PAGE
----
Partnership for Whole School Change



Preparing our children for a world that no longer exists is both a conscious and unconscious education policy. It is practiced throughout our state and nation. This policy has not been changed in ways that align it with our current global market world. So, it cognitively and emotionally confines our citizens within a pre-global market world.

This education policy also burdens our citizen with the culture patterns that uphold this non-existing world. Before 1985, these defunct cultural patterns supplied the physical and psychological behaviors that made the following socioeconomic phenomena possible:

  • rural towns, communities, and urban neighborhoods that were more insular, tight knit, and social;
  • economies in this pre-1985 world that were more local, national, and regulated, as were the banks, jobs, businesses, and industries; 
  • labor markets and small businesses that were more labor intensive, numerous, and more protected from economic forces happening outside the nation; 
  • economic certainty and social status for those who were professionals;  and
  • retirement benefits, long-term employment, strong unions, and rising not stagnant wages for blue collar workers. This was possible, because our nation's capitalist were investing (with machines and training) in the productive capacity of our nation's workers not in what the the nation's capitalist invest in today — foreign workers and smart machines.

When globalization and smart machines ended this pre-global market world, our K-12 schools did not change. They continued to teach as if the cultural patterns that supported the social and economic realities listed above still existed. This is what is meant when our developers say that our schools fail to align their education policy to the global market world. The following paragraphs explain the ways this oversight has been bad news for our state, and devastating for the bottom 40% of our state's income earners. 

First, to fully appreciate the pain and frustration this oversight causes, one has to consider the minds of our children. Their minds are significantly influenced by their K-12 school system's institutional power and the high social status. We all know that K-12 school is an important right of passage in our culture, and youths who fail public school tend not to do well. Most children come to know this and hope and strive to do well in school. Children and their guardians have been socialized to believe that what the schools teach is required to successfully live and succeed in the world they live in.

K-12 school systems that have not align their education policies with our globalized world give our citizens conscious and unconscious assumptions, habits, behaviors, learning strategies and other cultural patterns that are unworkable in today's world. Preparing our citizens, to internalize these useless, miss directed cultural patterns, simply exposes them to pain and frustration.

Second, every citizen has spent 13 years and seven hour days being socialized by his or her K-12 schools. That is more time than the typical family has to socialize its youngest members. This amount of time deepens the internalization of the unworkable cultural patterns presented above.

Despite the fact that these cultural patterns cannot work, they account for our general public's key assumptions. These often unconscious assumptions underpin our general public's mistaken thoughts and feelings about the world they live in and the way the world works. This situation heightens crime, health issues, and social and political instability.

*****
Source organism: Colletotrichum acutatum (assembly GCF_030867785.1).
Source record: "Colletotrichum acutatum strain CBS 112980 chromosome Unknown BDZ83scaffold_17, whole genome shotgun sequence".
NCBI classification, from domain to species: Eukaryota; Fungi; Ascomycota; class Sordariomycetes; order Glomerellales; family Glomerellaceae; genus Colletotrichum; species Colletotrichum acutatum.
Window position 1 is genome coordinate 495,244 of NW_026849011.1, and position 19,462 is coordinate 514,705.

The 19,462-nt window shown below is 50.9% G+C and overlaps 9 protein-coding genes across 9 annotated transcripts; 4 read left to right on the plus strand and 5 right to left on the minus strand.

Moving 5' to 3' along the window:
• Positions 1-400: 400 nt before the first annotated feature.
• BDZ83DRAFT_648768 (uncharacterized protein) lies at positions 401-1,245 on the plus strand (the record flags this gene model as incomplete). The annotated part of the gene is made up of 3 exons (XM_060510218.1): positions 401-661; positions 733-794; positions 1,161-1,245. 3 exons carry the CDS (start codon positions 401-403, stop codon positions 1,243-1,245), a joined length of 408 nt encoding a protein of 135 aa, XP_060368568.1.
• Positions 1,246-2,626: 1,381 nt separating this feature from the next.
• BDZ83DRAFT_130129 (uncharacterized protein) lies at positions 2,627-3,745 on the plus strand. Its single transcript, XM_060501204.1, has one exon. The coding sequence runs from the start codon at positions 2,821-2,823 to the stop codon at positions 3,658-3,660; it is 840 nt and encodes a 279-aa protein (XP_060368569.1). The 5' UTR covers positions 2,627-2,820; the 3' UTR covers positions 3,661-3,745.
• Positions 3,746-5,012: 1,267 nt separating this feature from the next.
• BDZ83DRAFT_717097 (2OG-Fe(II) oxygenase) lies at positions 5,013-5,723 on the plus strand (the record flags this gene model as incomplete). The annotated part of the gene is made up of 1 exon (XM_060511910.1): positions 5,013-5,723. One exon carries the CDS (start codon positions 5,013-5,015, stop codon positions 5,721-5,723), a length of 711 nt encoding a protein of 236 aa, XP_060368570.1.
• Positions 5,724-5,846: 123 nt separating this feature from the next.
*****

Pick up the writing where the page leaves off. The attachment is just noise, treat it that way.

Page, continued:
Third, our citizens, especially those who did well in school, have been socialized to believe in the efficacy of what our schools have taught them. This leads them to mistakenly assume that they have learned some of the basic cultural patterns that uphold and structure our globalized world. But in reality, many of the cognitive and experiential skills and tools they have learned contradict the world they live in. So, after each graduation a new crop of citizens join a general public that is also unprepared to navigate the world they live in. Graduation from high school is giving our citizens assumptions about the world that gives them confidence that they have some understand of it, but the world they have assumptions about ended over 30 years ago.  

Our proposal argues that our K-12 schools are creating the Dunning–Kruger effect on a massive scale. Our citizens are graduating high school with a cognitive bias about the world and how to negotiate it. What our developers call the graduation effect is causing a miseducated general public to make mistaken assumptions that cause them to overestimate their capacity to understand our current world and how to succeed in it. The Dunning-Kruger effect explains why our general public believes that their assumptions about today's world are significantly more accurate than they really are.

David Dunning and Justin Kruger of the department of psychology at Cornell University see this effect as a situation that takes place when people are ill prepared and have too little skills, or worse, worthless skills in a certain undertaking or situation. Despite being unprepared for the task at hand, people in this situation have a strong tendency to believe that they are significantly more prepared than they actually are (illusory superiority). Mistaken assumptions usually play a role in triggering illusory superiority. Dunning and Kruger first observed this bias in a classic experiment they designed in 1999. They observed that people can be so unprepared that the cognitive tools they need to accurately recognize and evaluate their actual abilities are not available to them. The cultural patterns K-12 education are creating are promoting this cognitive effect on a statewide scale.